Adapting Your Brand Voice Across a Variety of Social Media Channels
Have you ever seen “The Dead Poet Society”? It’s a cinematic triumph that includes the timeless words of notable writers, including Shakespeare, Frost, Whitman, and Thoreau. Arguably the most prolific, however, are the words in the film spoken by Robin Williams.
“Strive to find your own voice – because the longer you wait to begin, the less likely you are to find it at all.”
While this statement was meant to be metaphoric and encouraging to young writers, it also carries over into the concept of finding your brand’s voice as well as your own. The persona that your brand takes on is extremely important and can be critical to your brand’s success, both online and offline.
How to Maintain Your Brand Voice
Social media is not a static entity. The context is always changing, and each platform has its own style, vagaries, and audience.
Finding the right brand voice is difficult enough, but maintaining it across different social media channels is entirely subjective.
Similar to content writing, social media voice & tone requires informed judgment on behalf of the writer, social media manager and the brand itself.
In other words, it’s essential for brands to understand the unique voice and tone of the different social media channels before they can define and apply their own brand voice to the various platforms.
According to AdWeek, the slightest inconsistencies can sabotage your entire social strategy. Brands who fail to adapt their brand voice across the social media platforms appear diluted and, at entirely tone deaf.
In fact, utilizing the wrong voice & tone on social media is the brand equivalent of your grandmother typing out “hashtag” in all of her Facebook posts.
Create Voice & Style Guide
The importance of the adapting brand voice to different social media channels cannot be overstated.
To ensure seamless cross-channel continuity brands should first establish a detailed voice and style guide for their content.
Voice and style guides not only define and elaborate on brand voice, they make it possible for more than one writer to communicate with the same voice/tone?
However, the trouble with defining a company’s voice and tone are the often rigid guidelines that can stifle cross-channel continuity.
To develop a brand voice that spans across social media channels, a brand must identify and understand its audience and how to speak to them on the social media channels they utilize. To do otherwise is to risk addition to our list of Worst Brand Failures.
Brand Voice on Facebook
Facebook is the intergenerational social media channel with a focus on nostalgia. Social media users turn to Facebook to share memories and connect with their family, friends, and community.
As such, brand voice on Facebook should be slightly informal, familiar and recall the “golden years,” of the target audience.
Brand voice and tone should utilize phrases like “remember when” and “back in the day” to recall a common experience and suggest that the larger conversation is happening without the target user.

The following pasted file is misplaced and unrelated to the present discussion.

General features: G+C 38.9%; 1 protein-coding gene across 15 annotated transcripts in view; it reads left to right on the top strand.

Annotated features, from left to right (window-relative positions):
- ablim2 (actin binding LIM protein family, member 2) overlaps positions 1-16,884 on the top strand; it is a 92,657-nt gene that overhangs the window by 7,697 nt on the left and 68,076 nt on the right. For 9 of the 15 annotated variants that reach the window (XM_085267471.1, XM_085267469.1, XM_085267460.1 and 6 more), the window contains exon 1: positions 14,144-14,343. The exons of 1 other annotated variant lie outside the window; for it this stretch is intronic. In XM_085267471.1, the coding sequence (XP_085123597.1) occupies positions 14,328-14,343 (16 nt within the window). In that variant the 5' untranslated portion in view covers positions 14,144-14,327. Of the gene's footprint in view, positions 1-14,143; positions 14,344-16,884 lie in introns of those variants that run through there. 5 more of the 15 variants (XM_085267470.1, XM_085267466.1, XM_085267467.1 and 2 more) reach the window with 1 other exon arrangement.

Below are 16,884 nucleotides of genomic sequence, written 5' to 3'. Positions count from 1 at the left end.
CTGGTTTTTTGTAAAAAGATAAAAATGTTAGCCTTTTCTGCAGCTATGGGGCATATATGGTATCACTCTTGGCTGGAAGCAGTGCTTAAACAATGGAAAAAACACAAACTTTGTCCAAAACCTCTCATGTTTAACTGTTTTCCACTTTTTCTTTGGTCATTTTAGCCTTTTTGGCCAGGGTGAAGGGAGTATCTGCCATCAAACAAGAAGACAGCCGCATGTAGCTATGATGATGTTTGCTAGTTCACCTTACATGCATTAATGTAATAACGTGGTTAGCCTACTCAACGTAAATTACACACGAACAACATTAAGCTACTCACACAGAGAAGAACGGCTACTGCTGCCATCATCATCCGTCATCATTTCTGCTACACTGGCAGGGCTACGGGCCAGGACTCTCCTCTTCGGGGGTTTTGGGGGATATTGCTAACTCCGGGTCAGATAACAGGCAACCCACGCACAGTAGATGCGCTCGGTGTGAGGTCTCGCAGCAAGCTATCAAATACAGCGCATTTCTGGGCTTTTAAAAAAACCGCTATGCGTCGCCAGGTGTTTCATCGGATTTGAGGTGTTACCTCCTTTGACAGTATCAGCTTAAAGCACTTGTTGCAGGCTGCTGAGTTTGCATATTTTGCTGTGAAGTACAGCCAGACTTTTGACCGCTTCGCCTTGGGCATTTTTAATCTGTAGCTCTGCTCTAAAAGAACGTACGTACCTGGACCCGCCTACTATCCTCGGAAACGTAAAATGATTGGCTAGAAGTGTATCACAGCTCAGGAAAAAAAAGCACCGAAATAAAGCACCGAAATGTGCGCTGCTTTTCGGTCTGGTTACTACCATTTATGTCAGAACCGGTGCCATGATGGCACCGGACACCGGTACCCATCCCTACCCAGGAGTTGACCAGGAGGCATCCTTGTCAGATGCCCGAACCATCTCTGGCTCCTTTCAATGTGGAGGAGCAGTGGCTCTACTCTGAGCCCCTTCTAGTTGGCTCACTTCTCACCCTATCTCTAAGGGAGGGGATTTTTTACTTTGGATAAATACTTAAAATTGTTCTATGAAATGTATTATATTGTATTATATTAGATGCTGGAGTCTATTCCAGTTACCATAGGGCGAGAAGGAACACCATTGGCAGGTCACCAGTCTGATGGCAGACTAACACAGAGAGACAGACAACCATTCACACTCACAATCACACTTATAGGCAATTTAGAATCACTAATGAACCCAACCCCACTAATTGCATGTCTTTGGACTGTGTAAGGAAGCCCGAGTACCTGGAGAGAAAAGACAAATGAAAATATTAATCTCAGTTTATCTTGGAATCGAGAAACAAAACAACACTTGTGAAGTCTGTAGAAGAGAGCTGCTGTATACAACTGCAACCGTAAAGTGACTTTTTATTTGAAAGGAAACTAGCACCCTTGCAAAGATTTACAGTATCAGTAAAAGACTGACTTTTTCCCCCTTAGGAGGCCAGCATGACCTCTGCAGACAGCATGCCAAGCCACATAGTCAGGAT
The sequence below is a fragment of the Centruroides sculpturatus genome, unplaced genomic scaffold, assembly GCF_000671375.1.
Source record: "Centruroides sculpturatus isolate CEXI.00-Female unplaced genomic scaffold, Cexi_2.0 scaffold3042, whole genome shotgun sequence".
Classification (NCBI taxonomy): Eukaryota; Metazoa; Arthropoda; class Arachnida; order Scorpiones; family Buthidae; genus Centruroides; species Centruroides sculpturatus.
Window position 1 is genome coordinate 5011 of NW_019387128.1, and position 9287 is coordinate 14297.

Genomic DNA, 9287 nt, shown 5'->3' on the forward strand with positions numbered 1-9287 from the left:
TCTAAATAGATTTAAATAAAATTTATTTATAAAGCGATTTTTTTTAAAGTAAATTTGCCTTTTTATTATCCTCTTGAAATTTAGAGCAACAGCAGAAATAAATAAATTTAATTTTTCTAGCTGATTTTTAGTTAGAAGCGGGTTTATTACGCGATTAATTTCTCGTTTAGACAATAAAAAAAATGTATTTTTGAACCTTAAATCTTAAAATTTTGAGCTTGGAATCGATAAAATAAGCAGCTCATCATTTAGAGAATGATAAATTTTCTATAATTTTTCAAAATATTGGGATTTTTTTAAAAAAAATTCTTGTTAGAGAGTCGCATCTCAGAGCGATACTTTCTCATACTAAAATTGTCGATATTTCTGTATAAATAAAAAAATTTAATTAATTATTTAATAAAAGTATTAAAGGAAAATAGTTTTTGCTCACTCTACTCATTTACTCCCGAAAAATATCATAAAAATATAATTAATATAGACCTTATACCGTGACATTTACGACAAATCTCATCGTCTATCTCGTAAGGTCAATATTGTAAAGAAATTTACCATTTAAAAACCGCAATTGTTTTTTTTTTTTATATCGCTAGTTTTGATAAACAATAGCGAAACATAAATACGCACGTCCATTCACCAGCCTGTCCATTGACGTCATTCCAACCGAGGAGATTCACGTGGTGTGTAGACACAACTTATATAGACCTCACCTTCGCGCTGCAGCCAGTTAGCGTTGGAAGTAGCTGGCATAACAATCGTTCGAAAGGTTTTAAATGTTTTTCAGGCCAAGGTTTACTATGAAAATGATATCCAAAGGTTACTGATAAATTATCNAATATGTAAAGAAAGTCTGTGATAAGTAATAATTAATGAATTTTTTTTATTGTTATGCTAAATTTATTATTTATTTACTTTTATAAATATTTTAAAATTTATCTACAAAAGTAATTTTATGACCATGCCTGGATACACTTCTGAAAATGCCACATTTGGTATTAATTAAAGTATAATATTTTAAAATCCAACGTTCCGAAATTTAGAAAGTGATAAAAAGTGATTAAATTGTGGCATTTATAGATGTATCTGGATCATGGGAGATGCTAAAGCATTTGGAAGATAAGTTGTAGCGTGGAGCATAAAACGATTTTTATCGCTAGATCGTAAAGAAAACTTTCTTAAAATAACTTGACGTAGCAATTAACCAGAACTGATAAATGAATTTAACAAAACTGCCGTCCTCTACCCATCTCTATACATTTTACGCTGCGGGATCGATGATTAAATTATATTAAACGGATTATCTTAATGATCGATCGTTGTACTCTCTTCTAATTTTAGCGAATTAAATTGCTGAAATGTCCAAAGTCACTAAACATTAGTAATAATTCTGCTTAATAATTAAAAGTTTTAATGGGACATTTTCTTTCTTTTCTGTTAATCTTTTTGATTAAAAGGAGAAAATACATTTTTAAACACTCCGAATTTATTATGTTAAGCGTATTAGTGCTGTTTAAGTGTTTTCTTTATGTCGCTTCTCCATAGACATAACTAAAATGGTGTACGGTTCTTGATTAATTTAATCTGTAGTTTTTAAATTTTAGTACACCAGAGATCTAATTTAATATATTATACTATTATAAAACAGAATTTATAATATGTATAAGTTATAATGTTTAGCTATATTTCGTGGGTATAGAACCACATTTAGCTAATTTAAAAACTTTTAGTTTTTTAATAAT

Brand Voice on LinkedIn
One of the biggest mistakes brands make on social media is under-appreciating the power of LinkedIn, when in reality the platform is best suited to brands and B2B marketing.
Generally speaking, LinkedIn users hoping to hire talent or become a hired talent. Therefore a brands voice and tone should be ultra-specific, have a purpose and get straight to the point.
Brand Voice on Instagram
Brand voice and tone should always be positive, but Instagram is THE platform for B2C products and positive B2C culture.
Branded content on Instagram is not only expected, its accepted. The platform drives brand awareness through visuals, typically devoid of any irony.
Instagram is where your brand can whip out the old school marketing tactics and jump in front of their audience in brilliant color.
Include a call to action and hashtags in every post. “Swipe up for a free giveaway” and “Tag a friend to enter” are great ways to drive user engagement.
Brand Voice on Twitter
Short, simple, and self-serving, Twitter is the Id of the internet. Brands on Twitter should have something to add to the conversation or otherwise be ready to say something funny.
Twitter users have short attention spans. Therefore the importance of speed and wit in Twitter copy cannot be understated.
Twitter users don’t care what your brand is doing tomorrow, and they certainly don’t care about the promotion you ran in the golden days. They simply want to know what your brand is doing, and they want to know it… like right now.
Twitter can be a savage place, but that also makes it a great platform to experiment with brand voice and even take pop shots at your competition.
For more on this, read A Smart Brands Guide to Social Media Savageness.
Social media can be intimidating, and ruthless, especially if you grew up in a generation devoid of digital media.
However, according to Sprout Social’s Q2 2017 Index, the brand behavior most sought after by consumers is not snarkiness, nor a perfect social media presence, but honesty.
So remember to be genuine, thoughtful and honest as you find your brand voice and adapt it to the various social channels. If successful you will be providing your brand with a seamless cross-channel image.
Your team will not only have the power to adapt to your audience but drive the conversation back to your brand, regardless of where it is taking place.